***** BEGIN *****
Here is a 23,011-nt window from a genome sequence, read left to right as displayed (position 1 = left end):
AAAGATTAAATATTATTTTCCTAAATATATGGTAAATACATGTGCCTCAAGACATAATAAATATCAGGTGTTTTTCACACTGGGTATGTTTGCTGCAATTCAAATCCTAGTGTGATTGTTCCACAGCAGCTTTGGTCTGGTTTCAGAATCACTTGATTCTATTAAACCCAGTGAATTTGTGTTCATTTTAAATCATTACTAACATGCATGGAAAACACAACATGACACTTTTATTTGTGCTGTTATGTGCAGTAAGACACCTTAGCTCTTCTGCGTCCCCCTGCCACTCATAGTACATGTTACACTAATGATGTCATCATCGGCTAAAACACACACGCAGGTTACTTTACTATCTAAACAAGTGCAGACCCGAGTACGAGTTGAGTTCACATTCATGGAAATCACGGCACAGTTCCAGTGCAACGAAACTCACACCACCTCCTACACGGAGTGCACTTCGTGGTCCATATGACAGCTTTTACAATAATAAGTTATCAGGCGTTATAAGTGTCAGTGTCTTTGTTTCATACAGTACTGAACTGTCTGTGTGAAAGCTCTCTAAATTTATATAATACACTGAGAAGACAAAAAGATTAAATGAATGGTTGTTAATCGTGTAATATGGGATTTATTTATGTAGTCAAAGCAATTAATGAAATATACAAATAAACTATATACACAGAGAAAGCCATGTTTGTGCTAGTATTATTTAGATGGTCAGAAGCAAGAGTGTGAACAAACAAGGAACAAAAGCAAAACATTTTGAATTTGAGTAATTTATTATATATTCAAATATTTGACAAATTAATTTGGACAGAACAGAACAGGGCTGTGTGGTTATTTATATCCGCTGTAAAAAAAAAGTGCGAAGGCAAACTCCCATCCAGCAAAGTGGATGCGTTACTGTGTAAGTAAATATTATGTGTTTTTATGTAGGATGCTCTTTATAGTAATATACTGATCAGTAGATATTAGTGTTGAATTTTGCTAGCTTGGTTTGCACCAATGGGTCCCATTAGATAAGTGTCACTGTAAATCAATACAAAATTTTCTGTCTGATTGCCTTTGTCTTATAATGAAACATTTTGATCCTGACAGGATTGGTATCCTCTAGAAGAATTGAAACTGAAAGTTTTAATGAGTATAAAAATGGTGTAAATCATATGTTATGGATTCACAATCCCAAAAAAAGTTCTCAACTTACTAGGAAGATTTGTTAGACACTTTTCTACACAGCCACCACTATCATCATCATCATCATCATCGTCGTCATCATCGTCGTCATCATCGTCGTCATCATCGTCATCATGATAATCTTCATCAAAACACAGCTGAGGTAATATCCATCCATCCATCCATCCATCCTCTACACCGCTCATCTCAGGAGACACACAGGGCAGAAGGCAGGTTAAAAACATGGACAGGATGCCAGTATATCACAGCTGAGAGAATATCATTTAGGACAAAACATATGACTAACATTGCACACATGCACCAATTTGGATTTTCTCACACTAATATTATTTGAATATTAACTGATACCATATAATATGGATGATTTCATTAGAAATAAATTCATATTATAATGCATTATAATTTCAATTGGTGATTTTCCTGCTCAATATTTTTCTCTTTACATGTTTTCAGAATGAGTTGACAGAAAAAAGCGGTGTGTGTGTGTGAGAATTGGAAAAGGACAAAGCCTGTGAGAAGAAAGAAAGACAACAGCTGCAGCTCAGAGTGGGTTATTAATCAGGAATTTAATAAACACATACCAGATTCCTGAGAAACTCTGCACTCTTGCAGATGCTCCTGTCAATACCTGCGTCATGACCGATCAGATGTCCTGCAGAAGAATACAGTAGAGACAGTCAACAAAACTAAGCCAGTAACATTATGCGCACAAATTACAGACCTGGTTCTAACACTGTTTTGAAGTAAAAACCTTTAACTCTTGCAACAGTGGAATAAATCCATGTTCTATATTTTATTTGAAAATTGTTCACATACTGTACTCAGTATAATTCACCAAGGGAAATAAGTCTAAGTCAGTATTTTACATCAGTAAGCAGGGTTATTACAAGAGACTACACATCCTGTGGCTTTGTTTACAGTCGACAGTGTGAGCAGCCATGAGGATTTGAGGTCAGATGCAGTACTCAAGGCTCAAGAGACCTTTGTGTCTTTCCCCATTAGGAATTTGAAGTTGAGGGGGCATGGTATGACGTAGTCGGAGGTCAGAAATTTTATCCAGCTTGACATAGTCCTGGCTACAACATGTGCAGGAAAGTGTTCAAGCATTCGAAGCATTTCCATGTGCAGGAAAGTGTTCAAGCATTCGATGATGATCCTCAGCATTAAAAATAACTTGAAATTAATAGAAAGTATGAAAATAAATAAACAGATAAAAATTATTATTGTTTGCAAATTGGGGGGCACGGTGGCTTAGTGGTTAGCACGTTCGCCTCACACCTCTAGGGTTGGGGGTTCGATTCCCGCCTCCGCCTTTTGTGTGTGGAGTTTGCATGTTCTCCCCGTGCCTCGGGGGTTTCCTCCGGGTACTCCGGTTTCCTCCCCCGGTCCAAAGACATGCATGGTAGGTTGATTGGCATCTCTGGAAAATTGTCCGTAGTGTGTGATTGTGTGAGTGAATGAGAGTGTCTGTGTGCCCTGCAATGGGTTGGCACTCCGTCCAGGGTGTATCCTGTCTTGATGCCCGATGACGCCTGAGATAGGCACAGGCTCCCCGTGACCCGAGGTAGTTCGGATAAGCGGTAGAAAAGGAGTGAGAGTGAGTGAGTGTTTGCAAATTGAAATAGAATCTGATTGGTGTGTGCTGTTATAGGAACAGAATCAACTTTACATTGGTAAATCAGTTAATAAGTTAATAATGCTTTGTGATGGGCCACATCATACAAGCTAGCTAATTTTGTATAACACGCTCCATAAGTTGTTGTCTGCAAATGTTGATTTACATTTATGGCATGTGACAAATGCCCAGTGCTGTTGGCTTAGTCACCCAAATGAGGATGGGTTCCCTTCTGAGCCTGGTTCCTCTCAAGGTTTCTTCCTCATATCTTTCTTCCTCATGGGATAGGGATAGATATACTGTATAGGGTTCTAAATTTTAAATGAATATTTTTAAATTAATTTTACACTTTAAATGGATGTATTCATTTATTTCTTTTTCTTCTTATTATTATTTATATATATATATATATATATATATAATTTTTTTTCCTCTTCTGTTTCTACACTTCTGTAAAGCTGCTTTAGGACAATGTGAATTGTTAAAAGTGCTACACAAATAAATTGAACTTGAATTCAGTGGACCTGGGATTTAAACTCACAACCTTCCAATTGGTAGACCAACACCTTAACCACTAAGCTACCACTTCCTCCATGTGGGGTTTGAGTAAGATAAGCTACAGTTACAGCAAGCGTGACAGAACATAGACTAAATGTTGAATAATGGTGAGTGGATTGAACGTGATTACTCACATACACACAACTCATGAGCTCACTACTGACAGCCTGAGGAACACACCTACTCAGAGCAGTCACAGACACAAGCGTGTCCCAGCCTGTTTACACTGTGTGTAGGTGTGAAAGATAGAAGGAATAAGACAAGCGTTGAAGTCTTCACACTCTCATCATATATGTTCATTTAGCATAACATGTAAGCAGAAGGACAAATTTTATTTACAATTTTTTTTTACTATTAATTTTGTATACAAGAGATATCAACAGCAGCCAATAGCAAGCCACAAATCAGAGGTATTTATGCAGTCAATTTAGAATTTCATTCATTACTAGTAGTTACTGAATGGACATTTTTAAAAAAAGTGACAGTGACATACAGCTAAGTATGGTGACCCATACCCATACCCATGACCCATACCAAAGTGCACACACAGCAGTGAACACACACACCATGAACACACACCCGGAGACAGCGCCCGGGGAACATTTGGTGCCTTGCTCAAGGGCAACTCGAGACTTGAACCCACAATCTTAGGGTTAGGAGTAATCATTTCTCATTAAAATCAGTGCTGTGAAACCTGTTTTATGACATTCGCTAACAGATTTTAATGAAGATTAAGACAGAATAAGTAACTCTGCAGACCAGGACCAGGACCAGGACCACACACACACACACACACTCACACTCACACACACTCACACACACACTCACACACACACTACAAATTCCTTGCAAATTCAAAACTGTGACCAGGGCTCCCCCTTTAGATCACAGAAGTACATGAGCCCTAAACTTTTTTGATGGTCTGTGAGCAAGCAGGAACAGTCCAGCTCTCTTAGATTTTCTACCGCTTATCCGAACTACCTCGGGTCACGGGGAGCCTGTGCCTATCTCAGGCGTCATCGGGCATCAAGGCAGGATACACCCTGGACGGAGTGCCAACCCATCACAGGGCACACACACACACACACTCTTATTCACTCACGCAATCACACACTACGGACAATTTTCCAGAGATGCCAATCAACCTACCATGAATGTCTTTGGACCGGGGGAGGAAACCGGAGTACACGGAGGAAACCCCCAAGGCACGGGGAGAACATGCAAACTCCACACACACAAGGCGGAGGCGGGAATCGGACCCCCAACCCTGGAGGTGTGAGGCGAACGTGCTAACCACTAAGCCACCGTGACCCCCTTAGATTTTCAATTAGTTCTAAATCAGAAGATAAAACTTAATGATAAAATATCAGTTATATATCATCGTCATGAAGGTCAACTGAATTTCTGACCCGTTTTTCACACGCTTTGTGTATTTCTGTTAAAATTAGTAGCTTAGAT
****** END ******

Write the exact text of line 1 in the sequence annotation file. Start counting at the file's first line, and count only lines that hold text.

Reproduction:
Here is a 23,011-nt window from a genome sequence, read left to right as displayed (position 1 = left end):